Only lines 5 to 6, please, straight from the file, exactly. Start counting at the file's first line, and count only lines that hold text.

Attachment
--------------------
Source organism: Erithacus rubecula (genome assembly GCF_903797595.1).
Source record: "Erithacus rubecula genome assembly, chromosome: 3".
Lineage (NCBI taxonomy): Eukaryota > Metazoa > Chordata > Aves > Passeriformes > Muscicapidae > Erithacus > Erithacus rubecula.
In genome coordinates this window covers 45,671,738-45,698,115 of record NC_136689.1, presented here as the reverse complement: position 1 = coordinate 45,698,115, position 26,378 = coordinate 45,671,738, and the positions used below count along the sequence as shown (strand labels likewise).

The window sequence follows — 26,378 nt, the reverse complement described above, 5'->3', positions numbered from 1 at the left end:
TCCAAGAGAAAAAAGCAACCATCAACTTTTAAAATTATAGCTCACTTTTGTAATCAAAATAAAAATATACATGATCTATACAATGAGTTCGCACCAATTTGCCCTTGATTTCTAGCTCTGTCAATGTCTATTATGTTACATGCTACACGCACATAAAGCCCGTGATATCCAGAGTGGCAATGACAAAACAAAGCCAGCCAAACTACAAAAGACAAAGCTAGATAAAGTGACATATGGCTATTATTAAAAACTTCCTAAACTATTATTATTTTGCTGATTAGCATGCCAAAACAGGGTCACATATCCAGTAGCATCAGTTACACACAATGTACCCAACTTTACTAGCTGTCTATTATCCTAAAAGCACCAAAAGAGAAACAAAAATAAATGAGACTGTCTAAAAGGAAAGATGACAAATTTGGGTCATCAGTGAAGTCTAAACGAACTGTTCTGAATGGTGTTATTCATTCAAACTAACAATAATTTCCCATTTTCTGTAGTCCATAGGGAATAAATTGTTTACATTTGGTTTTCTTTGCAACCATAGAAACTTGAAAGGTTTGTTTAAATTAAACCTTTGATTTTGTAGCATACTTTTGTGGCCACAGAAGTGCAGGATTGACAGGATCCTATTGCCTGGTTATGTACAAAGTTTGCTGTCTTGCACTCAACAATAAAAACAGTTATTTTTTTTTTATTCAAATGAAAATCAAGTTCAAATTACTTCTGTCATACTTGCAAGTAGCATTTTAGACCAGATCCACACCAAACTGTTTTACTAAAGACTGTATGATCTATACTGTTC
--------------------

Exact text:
The window sequence follows — 26,378 nt, the reverse complement described above, 5'->3', positions numbered from 1 at the left end:
TCCAAGAGAAAAAAGCAACCATCAACTTTTAAAATTATAGCTCACTTTTGTAATCAAAATAAAAATATACATGATCTATACAATGAGTTCGCACCAATTTGCCCTTGATTTCTAGCTCTGTCAATGTCTATTATGTTACATGCTACACGCACATAAAGCCCGTGATATCCAGAGTGGCAATGACAAAACAAAGCCAGCCAAACTACAAAAGACAAAGCTAGATAAAGTGACATATGGCTATTATTAAAAACTTCCTAAACTATTATTATTTTGCTGATTAGCATGCCAAAACAGGGTCACATATCCAGTAGCATCAGTTACACACAATGTACCCAACTTTACTAGCTGTCTATTATCCTAAAAGCACCAAAAGAGAAACAAAAATAAATGAGACTGTCTAAAAGGAAAGATGACAAATTTGGGTCATCAGTGAAGTCTAAACGAACTGTTCTGAATGGTGTTATTCATTCAAACTAACAATAATTTCCCATTTTCTGTAGTCCATAGGGAATAAATTGTTTACATTTGGTTTTCTTTGCAACCATAGAAACTTGAAAGGTTTGTTTAAATTAAACCTTTGATTTTGTAGCATACTTTTGTGGCCACAGAAGTGCAGGATTGACAGGATCCTATTGCCTGGTTATGTACAAAGTTTGCTGTCTTGCACTCAACAATAAAAACAGTTATTTTTTTTTTATTCAAATGAAAATCAAGTTCAAATTACTTCTGTCATACTTGCAAGTAGCATTTTAGACCAGATCCACACCAAACTGTTTTACTAAAGACTGTATGATCTATACTGTTC